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Prioritizing cultural policy can help us fix other problems

Gero Schliess / js
June 5, 2016

How can a million people be made to feel welcome as our guests? How can Palmyra be saved? How should the world see Germany? The right approach to cultural policy can give answers, says DW's Gero Schliess.

Karneval der Kulturen in Berlin
Image: Reuters/H. Hanschke

Let's not kid ourselves: Many people see cultural policy as a luxury - a fair-weather project and a playground for do-gooders. Some would reduce it to fighting over and doling out ever-shrinking theater, museum and orchestra budgets.

In the world of grand political solutions, cultural policy is often at the bottom of the list of priorities. People with backgrounds in cultural policy are rarely elected chancellor. And throughout their political careers, culture ministers have to yield right of way to foreign, interior, finance and defense experts. That's unfair and also a disadvantage for the state - especially in times like ours.

Cultural policy as a last refuge

One doesn't have to look far to see that cultural policy has become the last refuge of politicians, utterly overtaxed by the refugee crisis, fighting for their own political survival. Despite all of the initial glitches, it is relatively easy to temporarily welcome and house a million people. But integrating a million people is a generational project. Many in Germany underestimate that task.

Cultural education is the key to mastering it. That means more than just bread-and-butter skills like learning German. To understand and live among us means getting to know more about our values, our way of life and our culture. It also means becoming a part of that culture - naturally, and without having to forfeit one's own identity.

Schliess Gero Kommentarbild App
Gero Schliess

Cultural policymakers, artists and volunteers have been working hard to provide ways for newcomers to do just that, through untold numbers of projects and initiatives in recent months. Such commitment is fabulous, and was never as desperately needed as today.

Admonishing conscience

At the same time, cultural politics serves as a warning to the German people. It sharpens awareness of what a "welcoming culture" might look like - as well as what threatens that objective. Nevertheless, the warnings often go unheeded by those who head the so-called "hard" departments. One recent example was the battle over integration policy - where cultural policy was overrun by the boorishness of big, loud, political theatrics. A glaring mistake!

But cultural politics can do more than simply put out fires when it comes to immigration. Its contributions have much more to offer in the long term. For instance, such as in discussions about our own self-perceptions, and the core values that must be respected by all, including new arrivals. Or, in discussions about Berlin and the cultural life of the capital - such as is the case with the new Humboldt Forum, housed in the reconstructed city palace.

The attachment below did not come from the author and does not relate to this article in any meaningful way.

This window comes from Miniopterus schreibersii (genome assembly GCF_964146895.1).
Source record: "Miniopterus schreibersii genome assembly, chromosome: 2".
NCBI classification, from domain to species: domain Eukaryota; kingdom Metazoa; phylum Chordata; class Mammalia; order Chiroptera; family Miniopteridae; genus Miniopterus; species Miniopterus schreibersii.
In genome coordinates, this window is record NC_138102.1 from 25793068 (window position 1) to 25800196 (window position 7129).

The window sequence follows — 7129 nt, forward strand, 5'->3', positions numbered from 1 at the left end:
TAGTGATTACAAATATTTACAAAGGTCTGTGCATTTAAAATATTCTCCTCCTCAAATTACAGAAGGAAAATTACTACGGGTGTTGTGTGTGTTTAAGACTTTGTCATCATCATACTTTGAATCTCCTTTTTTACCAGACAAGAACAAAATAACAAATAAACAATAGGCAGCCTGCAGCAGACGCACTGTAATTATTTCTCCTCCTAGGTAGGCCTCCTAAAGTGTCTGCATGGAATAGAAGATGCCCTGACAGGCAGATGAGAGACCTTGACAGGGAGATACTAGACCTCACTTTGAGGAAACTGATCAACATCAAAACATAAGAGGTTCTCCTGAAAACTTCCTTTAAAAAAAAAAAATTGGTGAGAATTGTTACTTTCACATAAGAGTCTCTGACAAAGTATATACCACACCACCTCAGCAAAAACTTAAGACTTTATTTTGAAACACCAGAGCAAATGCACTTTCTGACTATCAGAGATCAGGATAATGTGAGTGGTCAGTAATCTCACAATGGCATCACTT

Another example is the Prussian Cultural Heritage Foundation - cobbled together out of the cultural ruins of post-reunification Berlin - which serves as the umbrella organization for the city's globally admired Museum Island.

Despite the fact that cultural policy tends to be a state-based issue, Federal Minister of Culture Monika Grütters has been actively engaged in a number of cultural areas. Film funding, the creative economy, museums and media have all profited from her concepts and her coffers.

A second cultural minister

There is, however, a second minster in Angela Merkel's cabinet that counts on the power of cultural policy: Foreign Minister Frank-Walter Steinmeier. No one has translated Willy Brandt's concept of external cultural policy as a "third column" for foreign policy into political reality as consequently as Steinmeier has. This is often referred to, slightly pretentiously, as "working toward world reason," in papers coming out of Steinmeier's department.

It is up to the "soft power" of cultural and scientific exchange to fix a world that is becoming ever more complex and dangerous. The most recent example of this was the "experts' meeting on the safeguarding of cultural heritage in Syria" initiated by Steinmeier. The reasoning behind it was not starry-eyed idealism, but rather the calculation that securing and reconstructing destroyed cultural heritage sites can help provide a sense of national identity in postwar Syria. Cultural policy is becoming ever more important. Those who still think that it is an unnecessary luxury have never been as wrong as they are today.